The Hwange National Park, also known as the Land of the Giants, and formerly known as Wankie Game Reserve, is considered as the largest natural reserve in Zimbabwe. It is situated between Victoria Falls and Bulawayo near to Dete. The national park’s name came after a local Nhanzwa chief.
Founded in 1928, Hwange National Park’s first warden is Ted Davison, who befriended a Manchester-born Rhodesian Railways stationmaster named James Jones. Even before its classification as a protected National Park, the land used to be a royal hunting ground for the Ndebele warrior-king Mzilikazi and Lobengula. However, the arrival of the first white hunters started the slaughter of thousands of wildlife. The total land covers more than 14,600 kilometers or 1,460,000 hectares, teeming with wildlife more than any other national park in Zimbabwe.
The Hwange National Park’s main entrance is a 30-min flight or two-hour drive south of Victoria Falls. Given its massive land size, you can expect an astounding breadth of wildlife species, as well as various habitats. More than 100 mammal species and almost 400 species of birds can be sighted in this national park alone.
And that’s just the tip of the iceberg—bask yourself in the beautiful sight of over 40,000 elephants. The Hwange National Park is one of the biggest homes of elephants in the entire world—a breath-taking view you surely don’t want to miss!
The geography and geology of Hwange National Park
Most of the national park’s area compromises some regions of the Kalahari Desert. In the north-west, basalt lava flows of the Batoka Formation. Located in the north-central area are granites and gneisses of the Kamativi-Deter Inlier. The north and north-west sections are drained by the Lukosi and Deka rivers, while the south is drained by the Gwabadzabuya River.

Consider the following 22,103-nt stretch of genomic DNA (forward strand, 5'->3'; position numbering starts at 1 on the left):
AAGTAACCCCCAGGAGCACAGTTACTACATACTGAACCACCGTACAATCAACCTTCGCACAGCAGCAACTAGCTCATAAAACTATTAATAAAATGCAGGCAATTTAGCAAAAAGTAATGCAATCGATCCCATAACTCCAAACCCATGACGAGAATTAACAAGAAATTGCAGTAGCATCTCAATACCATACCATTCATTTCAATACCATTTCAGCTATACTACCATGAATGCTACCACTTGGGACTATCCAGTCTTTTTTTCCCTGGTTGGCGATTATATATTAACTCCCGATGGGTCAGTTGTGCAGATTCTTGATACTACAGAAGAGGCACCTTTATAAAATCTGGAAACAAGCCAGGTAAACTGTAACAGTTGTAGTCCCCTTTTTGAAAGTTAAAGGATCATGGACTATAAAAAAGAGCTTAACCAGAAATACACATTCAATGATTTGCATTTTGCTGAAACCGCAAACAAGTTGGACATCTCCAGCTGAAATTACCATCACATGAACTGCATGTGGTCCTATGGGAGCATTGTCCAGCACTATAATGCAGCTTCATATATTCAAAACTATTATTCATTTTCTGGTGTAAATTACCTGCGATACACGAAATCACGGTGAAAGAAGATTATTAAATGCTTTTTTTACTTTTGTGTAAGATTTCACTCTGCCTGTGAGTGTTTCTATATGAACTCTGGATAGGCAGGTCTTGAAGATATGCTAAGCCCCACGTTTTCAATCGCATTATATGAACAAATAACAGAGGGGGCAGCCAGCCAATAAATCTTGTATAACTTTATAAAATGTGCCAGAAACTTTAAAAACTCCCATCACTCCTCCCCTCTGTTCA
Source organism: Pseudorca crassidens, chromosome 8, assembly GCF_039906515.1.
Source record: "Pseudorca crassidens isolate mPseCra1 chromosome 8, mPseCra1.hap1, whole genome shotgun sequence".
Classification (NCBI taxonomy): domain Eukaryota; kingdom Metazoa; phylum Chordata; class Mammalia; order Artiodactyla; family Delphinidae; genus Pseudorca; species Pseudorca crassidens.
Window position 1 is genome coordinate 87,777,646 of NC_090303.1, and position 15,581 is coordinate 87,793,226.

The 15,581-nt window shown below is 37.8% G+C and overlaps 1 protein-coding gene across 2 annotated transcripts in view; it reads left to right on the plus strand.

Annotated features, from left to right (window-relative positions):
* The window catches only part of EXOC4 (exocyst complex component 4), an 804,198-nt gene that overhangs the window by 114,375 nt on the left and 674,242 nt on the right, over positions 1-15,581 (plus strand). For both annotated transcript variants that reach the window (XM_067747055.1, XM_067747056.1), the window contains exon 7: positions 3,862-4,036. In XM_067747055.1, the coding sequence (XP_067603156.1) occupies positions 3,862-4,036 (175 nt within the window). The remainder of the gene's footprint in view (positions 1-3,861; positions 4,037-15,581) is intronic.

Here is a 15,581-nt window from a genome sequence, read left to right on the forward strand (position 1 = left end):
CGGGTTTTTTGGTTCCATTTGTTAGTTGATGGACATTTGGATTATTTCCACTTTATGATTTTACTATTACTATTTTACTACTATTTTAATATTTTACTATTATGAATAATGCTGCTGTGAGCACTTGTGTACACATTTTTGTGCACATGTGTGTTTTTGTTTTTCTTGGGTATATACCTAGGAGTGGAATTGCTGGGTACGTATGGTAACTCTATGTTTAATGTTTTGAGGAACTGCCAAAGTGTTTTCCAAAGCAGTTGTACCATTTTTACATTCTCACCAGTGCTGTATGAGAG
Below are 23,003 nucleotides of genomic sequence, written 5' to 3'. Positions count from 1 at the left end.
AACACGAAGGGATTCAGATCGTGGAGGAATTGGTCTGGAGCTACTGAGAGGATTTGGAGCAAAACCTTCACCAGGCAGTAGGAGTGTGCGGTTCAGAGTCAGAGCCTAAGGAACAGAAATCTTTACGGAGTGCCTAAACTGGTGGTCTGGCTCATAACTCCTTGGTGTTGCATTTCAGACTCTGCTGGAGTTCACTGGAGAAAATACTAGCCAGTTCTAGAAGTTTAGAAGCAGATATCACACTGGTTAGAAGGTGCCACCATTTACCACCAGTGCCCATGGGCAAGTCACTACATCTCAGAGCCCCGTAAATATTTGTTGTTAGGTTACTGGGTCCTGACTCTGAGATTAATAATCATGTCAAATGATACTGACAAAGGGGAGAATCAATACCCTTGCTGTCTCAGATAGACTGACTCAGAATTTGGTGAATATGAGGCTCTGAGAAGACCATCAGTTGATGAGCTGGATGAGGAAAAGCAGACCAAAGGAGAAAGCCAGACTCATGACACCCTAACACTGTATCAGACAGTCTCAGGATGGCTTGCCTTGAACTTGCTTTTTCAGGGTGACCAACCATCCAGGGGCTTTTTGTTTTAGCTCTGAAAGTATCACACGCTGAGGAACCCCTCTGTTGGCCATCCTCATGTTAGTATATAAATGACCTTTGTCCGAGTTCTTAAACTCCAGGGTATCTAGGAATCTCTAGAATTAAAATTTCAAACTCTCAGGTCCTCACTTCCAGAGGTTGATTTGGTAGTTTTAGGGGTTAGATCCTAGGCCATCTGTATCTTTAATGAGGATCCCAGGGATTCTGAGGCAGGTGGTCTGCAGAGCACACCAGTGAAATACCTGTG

Flora features of the Hwange National Park
The edge of the Kalahari Desert is an area with little water and scarce xerophile vegetation. However, the Kalahari woodland is full of Zambezi Teak, Kalahari bauhinia, and Sand Camwood. The north and north-west regions of the park are mopane woodlands.
Fauna features of the Hwange National Park
The Hwange National Park is home to more than 500 animal species, including 19 large herbivores and 8 large carnivores. It is also the only protected national park where Brown Hyenas and Gemsbok occur in small populations.
The population of Cape wild dogs in Hwange National Park is believed to be the largest surviving group in the African continent today, along with those groups present in Selous Game Reserve and Kruger National Park. African Leopards, Spotted Hyenas, Cheetahs, Buffalos, Giraffes, and Lions can also be admired in this national park. This is where Cecil, a famous lion, used to live and killed due to illegal hunting. Cecil’s illegal killing caused a national uproar amongst locals, who called the attention of Zimbabwe’s president Robert Mugabe to terminate big game hunting permits.
The Climate in Hwange National Park
Here lies a quick guide to the seasons and their corresponding months:
Rainy season – Between late November and April.
Summer season – September to May.
Winter season – Mid May to early August, although the days are warm. Evenings can get extremely cold but temperatures below the freezing point are uncommon.
Flora features of the Hwange National Park
It’s always best to know the most viable weather conditions for your visit to Hwange National Park. June, July, August, September, October, and early November are the best months to visit the park. During these months, there are lesser water sources brought by the hot weather. This leads to large animal groupings around waterholes, making it a rewarding sight for tourists to appreciate.
From late November to April, parched savannahs transform into lush fields. Grazing animals disperse, which makes game viewing limited. However, it is a great time to appreciate birdlife and see newly-born animals feed on the abundance of food sources. January is an excellent time to visit for wildlife photographers since abundant green vegetation and dramatic cloud formations happen during this month. Walking in safaris may not be advisable in dense and thick vegetations, but bird watchers are welcome to visit since migratory birds will flock to the area.
Fun activities you can do in Hwange National Park include walking in safaris, camping, going to caravan sites, dining in restaurants, shopping in supermarkets, enjoying picnic, and many more.